morals. It was necessary that Chinese gentlemen should go abroad and see humanity, in all its
phases, before even the surface of thought could be ruffled or even a suggestion of change be made.
It was still more important that young people, more susceptible and sensitive, should learn about
the new kind of world and man outside of China. After numbers of them had absorbed
West-  ern culture, it was possible that an interior movement looking to reform should take place.
At last it seems that this time has come. The seed planted by American and European teachers long
ago, the persistent work of missionaries on the soil, and the education of Chinese lads and girls
beyond sea have borne fruit. The introduction of new ideas by means of trade and commerce and the
distribution of printed matter, the wonders of science, the commercial assault, the invasion of the
steam engine, the startling events of war, and the near presence of Japan, "a neighbor-disturbing
nation," now the most eager pupil of the Anglo-Saxon peoples, have roused China to new life. Now the
rate of movement seems almost dangerously rapid.
There is hope for the Central Empire, because it is based on the family. The unit of Chinese society
is not the individual, but the household, the result of forty centuries of harmony. The civilization
of the Orient is communal, that of the Occident is individual. Filial piety is the corner-stone of
the nation, and the promise attached to the commandment, "Honor thy father and thy mother," is as
valid for the Chinese people who still own their native soil as for landless Israel.
The Japanese have already reversed the general opinion of the Western world concerning the
capabilities of dark-skinned peoples. The battle on the Yalu with the Russians, in 1904, sounded the
 of hope to all Asia. Their victory made obsolete hundreds of books written in disparagement of
China seems destined to do a slower but vastly greater work even than Japan. Mother of all
civilization east of the Ganges, the world's debt to her, already incalculable, is to be manifold
greater. China will conquer every conqueror that attempts her conquest. The Chinese love liberty,
equality, and fraternity. If treated honorably and with righteousness, they will enrich the world
with their gifts, graces, and inheritances. The Middle Kingdom has for ages been the source of
blessings to surrounding nations. A reformed China will be a blessing to the whole race.
There are great, deep currents of sympathy and unity between the Orient and the Occident, beneath
the apparent and even sometimes stormy differences on the surface. Chinese human nature in its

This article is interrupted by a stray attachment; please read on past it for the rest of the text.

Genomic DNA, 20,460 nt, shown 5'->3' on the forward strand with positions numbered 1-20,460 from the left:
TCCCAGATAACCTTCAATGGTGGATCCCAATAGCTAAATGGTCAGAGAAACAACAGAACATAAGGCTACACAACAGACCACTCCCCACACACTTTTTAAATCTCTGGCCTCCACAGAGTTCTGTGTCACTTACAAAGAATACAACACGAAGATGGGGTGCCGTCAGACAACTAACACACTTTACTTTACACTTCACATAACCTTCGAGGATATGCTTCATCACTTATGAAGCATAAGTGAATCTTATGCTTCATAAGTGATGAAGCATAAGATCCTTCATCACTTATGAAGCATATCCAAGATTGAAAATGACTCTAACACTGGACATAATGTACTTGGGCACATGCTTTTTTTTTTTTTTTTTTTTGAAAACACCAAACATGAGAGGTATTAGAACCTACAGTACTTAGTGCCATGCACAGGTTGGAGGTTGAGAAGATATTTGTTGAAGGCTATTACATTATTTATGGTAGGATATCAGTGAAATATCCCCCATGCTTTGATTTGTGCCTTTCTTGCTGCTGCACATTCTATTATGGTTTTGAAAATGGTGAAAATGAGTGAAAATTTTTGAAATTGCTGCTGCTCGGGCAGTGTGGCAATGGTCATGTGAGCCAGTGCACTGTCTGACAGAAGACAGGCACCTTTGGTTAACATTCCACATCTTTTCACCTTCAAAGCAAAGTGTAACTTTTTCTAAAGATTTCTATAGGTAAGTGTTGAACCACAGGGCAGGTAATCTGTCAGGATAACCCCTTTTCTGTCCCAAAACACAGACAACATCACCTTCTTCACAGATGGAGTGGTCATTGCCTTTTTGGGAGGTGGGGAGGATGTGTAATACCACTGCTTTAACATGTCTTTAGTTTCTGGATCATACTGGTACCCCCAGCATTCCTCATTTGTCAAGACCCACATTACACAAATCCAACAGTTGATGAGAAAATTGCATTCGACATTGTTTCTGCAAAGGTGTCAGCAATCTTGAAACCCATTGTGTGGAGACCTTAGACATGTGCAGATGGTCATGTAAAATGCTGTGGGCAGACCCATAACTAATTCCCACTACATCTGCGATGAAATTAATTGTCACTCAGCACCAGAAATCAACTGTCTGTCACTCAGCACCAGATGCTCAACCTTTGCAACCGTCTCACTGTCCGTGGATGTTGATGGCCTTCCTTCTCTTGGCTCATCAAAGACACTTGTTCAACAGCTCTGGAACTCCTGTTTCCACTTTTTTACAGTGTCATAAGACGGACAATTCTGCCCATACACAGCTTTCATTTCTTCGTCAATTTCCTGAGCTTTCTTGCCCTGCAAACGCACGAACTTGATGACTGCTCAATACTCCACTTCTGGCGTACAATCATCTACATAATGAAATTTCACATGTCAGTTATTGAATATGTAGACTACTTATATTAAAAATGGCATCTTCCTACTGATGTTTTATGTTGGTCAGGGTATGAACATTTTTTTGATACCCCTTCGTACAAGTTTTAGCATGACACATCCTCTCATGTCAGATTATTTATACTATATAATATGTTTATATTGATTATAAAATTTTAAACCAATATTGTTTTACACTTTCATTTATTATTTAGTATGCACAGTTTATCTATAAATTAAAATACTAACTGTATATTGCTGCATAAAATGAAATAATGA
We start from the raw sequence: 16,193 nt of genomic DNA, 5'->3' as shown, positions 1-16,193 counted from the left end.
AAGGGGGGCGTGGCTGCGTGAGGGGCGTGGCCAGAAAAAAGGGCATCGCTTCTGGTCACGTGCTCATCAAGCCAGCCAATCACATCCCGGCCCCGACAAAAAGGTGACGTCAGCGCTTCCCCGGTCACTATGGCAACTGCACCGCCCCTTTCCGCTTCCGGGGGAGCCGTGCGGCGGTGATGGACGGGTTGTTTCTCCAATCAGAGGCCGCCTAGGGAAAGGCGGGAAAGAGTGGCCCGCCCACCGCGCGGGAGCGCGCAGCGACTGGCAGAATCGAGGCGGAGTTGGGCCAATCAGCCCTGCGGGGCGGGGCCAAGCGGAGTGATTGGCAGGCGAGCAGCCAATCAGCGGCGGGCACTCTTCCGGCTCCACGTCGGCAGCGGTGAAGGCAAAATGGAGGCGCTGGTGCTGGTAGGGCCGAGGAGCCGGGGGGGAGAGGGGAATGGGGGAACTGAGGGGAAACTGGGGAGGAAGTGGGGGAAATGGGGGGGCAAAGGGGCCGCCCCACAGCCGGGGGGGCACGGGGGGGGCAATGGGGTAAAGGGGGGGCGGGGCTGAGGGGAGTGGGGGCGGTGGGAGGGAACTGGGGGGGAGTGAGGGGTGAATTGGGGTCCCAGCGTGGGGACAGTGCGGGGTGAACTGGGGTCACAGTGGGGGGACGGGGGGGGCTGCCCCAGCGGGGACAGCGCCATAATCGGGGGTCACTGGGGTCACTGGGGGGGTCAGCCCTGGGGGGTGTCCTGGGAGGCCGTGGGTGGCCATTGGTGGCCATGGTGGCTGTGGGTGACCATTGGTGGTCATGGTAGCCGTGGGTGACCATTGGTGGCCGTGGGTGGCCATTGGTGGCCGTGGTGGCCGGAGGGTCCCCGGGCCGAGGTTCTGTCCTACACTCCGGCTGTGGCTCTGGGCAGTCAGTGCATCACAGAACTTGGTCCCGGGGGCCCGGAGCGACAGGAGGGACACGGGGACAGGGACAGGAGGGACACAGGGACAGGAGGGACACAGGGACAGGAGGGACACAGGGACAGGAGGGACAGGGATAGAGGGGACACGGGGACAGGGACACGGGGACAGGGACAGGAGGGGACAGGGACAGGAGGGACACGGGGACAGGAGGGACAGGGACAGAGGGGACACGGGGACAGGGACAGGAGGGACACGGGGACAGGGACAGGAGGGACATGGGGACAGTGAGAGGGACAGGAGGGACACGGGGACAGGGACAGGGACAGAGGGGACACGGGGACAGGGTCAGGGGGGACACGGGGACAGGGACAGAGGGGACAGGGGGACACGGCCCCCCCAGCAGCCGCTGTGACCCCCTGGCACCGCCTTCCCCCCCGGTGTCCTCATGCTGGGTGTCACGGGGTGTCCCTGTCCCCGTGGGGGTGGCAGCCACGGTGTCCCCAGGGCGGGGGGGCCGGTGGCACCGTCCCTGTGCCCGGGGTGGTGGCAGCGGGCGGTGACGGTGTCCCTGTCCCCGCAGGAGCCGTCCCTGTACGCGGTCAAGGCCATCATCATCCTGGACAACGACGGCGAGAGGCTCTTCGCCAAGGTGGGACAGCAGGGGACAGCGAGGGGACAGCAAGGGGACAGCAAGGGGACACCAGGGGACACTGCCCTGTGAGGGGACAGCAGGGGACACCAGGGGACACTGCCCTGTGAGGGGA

depths is exactly like human nature everywhere,—including our own variety. Mythology, poetry,
literature, and all the old and pre-ancient products of mind show this, as well as do the responses
of the Chinese mind to new visions and messages containing truth, which knows no climate, time, or
space, and outgrows all names and labels. All this argues favorably for a reformed China.
Apart from the various religions which the Chinese have accepted, let us take an illustration from
 China is the Land of the Dragon and bears this symbol of power on her yellow flag. Yet all over the
earth, among primitive peoples, the dragon has been the supreme symbol of living, concrete force.
The Chinese dragon in all its varieties is well worthy of study. On sculpture, painting, dress,
flag, it is almost omnipresent, being chief of the four supernatural animals. It is so much like the
geological creatures of a world that has passed away, that we are forced to believe that it is but
the development, in fancy, of an actual organism once upon the earth. There are nine or ten
varieties of this imaginary creature that carries in his structure a cyclopedia of all the forces of
life, with their powers of motion and of destruction. Of one, for example, it is written: "When
earth is piled up in mountains, wind and rain arise, but when water comes together into streams, the
Kiao dragon comes into being."
Chief of all scaly reptiles, the dragon wields the power of transformation. It can render itself
visible and invisible at pleasure. It lives partly in the waters of the earth and partly in the
waters above the earth, in the spring ascending to the clouds, in the autumn burying itself in the
watery depths. At will it reduces itself to the size of a silkworm, or it is swollen until it fills
the space of heaven and earth. It can rise into the clouds or sink into the ocean deeps. The watery
principle of the atmosphere, mist, cloud, dew, rain, etc., is
par-  ticularly associated with one dragon, but another of different nature controls the earth's surface.
In art it is not usual to represent the dragon as completely visible, but to hide parts of his body
or limbs in cloud or mist, to suggest rather than fully to portray.
The dragon can climb, fly, crawl, and run. It has tooth, claw, wing, tail, and every equipment
belonging to beast, bird, fish, or reptile. Of the four sorts of principal dragons, the celestial